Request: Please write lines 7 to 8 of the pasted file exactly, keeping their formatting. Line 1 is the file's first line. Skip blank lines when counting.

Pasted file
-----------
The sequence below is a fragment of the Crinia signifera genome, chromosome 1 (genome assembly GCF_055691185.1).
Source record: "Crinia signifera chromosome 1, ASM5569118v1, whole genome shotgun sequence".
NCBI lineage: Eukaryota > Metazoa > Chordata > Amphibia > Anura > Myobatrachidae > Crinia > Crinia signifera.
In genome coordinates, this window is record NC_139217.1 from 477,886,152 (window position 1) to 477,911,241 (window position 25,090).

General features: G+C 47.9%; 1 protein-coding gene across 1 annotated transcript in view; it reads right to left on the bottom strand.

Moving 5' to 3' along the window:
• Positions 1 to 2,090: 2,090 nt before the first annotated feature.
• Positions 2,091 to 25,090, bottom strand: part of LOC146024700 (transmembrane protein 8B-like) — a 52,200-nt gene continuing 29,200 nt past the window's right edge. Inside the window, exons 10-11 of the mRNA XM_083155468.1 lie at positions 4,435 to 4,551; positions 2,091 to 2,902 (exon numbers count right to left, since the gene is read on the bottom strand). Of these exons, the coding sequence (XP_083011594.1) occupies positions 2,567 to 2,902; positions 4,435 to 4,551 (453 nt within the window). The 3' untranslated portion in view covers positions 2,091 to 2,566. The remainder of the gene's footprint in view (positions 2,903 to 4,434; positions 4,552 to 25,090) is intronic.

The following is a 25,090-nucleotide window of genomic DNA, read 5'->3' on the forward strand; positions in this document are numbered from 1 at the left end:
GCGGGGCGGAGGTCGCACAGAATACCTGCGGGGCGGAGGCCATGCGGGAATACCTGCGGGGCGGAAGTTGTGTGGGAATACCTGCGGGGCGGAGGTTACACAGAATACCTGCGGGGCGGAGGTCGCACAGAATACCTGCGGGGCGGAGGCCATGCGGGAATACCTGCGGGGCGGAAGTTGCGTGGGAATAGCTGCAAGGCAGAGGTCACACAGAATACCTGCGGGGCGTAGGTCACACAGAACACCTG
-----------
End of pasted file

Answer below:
• Positions 1 to 2,090: 2,090 nt before the first annotated feature.
• Positions 2,091 to 25,090, bottom strand: part of LOC146024700 (transmembrane protein 8B-like) — a 52,200-nt gene continuing 29,200 nt past the window's right edge. Inside the window, exons 10-11 of the mRNA XM_083155468.1 lie at positions 4,435 to 4,551; positions 2,091 to 2,902 (exon numbers count right to left, since the gene is read on the bottom strand). Of these exons, the coding sequence (XP_083011594.1) occupies positions 2,567 to 2,902; positions 4,435 to 4,551 (453 nt within the window). The 3' untranslated portion in view covers positions 2,091 to 2,566. The remainder of the gene's footprint in view (positions 2,903 to 4,434; positions 4,552 to 25,090) is intronic.